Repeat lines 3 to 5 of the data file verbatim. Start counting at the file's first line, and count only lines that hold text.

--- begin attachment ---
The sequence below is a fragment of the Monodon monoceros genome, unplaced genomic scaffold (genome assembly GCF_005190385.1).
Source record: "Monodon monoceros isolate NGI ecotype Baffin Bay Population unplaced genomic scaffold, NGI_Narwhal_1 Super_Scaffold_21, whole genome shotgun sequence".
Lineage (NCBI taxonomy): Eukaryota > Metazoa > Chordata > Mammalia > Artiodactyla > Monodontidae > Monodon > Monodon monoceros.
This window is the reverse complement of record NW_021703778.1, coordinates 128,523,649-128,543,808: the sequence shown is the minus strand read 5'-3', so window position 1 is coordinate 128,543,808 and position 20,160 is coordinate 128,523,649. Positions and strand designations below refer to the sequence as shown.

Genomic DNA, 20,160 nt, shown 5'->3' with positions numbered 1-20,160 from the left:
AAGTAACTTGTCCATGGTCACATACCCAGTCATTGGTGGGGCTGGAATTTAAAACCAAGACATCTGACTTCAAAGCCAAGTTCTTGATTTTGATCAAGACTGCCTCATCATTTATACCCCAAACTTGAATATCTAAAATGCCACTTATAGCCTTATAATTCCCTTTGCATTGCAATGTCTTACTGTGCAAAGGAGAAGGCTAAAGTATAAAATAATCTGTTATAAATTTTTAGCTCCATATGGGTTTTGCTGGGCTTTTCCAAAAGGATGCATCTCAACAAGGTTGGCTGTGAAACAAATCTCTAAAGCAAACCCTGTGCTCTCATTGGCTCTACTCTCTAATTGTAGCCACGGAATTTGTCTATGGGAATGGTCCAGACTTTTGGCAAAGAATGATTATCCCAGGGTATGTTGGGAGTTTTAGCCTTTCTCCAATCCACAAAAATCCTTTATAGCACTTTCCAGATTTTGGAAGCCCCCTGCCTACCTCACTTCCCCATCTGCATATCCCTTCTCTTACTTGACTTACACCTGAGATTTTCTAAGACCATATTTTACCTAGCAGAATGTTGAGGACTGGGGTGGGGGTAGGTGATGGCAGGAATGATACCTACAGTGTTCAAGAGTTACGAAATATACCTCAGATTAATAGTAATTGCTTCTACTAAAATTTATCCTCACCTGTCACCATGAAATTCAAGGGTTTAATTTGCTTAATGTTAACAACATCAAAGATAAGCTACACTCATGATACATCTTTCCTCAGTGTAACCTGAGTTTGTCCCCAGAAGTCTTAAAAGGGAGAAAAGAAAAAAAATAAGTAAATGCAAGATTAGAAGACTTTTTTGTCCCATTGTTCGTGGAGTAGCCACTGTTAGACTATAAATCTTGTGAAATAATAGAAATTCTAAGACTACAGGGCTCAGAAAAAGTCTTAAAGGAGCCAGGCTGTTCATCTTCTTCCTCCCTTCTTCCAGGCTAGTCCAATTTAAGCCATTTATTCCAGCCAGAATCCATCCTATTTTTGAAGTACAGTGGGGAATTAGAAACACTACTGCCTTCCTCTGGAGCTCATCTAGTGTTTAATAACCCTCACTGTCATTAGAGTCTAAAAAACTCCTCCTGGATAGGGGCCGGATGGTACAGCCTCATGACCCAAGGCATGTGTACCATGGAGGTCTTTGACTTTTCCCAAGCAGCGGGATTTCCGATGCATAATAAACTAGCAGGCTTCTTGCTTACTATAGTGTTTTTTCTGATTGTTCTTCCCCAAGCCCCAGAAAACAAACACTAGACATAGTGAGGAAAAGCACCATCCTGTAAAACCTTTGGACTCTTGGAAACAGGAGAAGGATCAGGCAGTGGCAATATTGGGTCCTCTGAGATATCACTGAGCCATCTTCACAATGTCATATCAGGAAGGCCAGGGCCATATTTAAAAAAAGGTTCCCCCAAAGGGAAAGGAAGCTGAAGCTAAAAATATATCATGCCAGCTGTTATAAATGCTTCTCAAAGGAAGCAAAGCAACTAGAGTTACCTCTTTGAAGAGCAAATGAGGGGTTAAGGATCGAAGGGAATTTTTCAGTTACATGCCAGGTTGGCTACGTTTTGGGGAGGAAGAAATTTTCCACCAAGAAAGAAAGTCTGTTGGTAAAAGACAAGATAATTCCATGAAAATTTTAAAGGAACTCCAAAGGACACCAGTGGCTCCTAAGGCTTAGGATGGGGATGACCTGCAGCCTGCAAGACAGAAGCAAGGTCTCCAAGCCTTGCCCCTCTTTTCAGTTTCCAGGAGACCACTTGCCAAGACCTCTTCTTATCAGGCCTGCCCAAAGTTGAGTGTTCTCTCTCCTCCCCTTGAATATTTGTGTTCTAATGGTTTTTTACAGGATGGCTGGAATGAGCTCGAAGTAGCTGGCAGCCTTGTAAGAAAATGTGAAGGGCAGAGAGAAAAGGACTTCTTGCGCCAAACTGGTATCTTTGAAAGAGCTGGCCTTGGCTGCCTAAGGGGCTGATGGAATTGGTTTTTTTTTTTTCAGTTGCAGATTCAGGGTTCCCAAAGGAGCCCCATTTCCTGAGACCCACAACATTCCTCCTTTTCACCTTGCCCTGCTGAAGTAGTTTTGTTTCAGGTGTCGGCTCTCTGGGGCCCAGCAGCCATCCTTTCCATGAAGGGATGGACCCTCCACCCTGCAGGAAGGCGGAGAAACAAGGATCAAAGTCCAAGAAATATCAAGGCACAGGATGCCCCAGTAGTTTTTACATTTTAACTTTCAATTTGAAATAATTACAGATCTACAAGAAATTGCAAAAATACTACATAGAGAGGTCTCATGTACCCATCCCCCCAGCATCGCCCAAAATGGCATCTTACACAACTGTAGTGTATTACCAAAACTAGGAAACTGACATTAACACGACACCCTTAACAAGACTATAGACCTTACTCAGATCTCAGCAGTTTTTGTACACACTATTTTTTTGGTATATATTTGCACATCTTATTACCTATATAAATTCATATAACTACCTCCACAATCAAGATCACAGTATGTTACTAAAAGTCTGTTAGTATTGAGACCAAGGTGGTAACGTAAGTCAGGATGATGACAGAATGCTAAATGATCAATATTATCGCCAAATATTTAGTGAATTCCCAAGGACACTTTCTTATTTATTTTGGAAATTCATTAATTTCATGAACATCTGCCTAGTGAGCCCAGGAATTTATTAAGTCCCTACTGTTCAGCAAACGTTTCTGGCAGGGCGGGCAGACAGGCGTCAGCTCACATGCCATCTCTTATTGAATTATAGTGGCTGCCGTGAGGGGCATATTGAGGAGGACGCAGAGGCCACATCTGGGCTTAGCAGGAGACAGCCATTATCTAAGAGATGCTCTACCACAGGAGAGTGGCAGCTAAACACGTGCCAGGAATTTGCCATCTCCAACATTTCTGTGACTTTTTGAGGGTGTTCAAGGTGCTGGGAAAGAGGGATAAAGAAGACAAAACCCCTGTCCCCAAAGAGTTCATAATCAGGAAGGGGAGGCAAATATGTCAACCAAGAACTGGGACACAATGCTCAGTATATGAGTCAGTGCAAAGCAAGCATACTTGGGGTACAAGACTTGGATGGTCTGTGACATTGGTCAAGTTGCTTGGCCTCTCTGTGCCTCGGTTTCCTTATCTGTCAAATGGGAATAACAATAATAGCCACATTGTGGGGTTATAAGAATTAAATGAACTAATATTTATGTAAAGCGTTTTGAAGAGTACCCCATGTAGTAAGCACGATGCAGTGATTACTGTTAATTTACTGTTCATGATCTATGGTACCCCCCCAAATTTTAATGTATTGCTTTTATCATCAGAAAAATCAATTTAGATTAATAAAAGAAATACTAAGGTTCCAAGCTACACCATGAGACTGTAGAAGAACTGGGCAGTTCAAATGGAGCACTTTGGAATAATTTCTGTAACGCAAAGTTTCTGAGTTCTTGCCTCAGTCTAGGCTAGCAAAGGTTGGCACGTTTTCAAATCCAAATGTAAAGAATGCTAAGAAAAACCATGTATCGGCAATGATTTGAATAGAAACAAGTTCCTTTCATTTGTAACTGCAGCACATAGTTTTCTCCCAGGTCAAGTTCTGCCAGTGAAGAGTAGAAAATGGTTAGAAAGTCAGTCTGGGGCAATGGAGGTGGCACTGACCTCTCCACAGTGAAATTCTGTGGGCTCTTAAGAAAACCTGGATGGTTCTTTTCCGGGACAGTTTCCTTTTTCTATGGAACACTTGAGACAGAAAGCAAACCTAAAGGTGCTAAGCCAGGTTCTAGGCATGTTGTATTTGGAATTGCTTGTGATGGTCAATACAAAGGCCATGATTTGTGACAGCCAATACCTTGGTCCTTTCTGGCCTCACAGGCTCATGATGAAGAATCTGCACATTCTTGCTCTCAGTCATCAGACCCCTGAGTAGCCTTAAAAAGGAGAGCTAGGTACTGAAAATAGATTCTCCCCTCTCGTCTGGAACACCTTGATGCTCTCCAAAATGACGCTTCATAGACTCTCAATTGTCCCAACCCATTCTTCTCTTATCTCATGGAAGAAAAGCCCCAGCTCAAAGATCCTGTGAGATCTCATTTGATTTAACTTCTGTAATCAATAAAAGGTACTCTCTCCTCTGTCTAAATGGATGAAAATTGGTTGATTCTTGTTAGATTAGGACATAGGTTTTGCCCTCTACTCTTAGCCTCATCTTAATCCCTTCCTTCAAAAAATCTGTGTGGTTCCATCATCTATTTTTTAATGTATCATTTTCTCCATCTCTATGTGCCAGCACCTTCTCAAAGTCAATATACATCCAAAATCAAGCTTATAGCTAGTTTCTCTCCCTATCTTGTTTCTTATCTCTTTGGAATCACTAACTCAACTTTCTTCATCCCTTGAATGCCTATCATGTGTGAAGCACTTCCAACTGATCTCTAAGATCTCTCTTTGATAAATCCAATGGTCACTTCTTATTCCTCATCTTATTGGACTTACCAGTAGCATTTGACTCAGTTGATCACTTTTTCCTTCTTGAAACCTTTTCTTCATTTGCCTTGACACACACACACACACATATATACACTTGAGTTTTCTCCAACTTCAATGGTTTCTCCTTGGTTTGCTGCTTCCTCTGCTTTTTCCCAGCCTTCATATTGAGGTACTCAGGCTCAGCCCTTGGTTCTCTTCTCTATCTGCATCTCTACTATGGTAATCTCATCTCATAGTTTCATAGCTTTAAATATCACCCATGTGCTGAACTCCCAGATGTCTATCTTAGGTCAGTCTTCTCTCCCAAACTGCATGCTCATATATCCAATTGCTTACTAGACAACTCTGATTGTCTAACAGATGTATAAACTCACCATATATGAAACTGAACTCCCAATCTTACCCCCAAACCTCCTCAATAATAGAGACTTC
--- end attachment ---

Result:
Lineage (NCBI taxonomy): Eukaryota > Metazoa > Chordata > Mammalia > Artiodactyla > Monodontidae > Monodon > Monodon monoceros.
This window is the reverse complement of record NW_021703778.1, coordinates 128,523,649-128,543,808: the sequence shown is the minus strand read 5'-3', so window position 1 is coordinate 128,543,808 and position 20,160 is coordinate 128,523,649. Positions and strand designations below refer to the sequence as shown.

Genomic DNA, 20,160 nt, shown 5'->3' with positions numbered 1-20,160 from the left: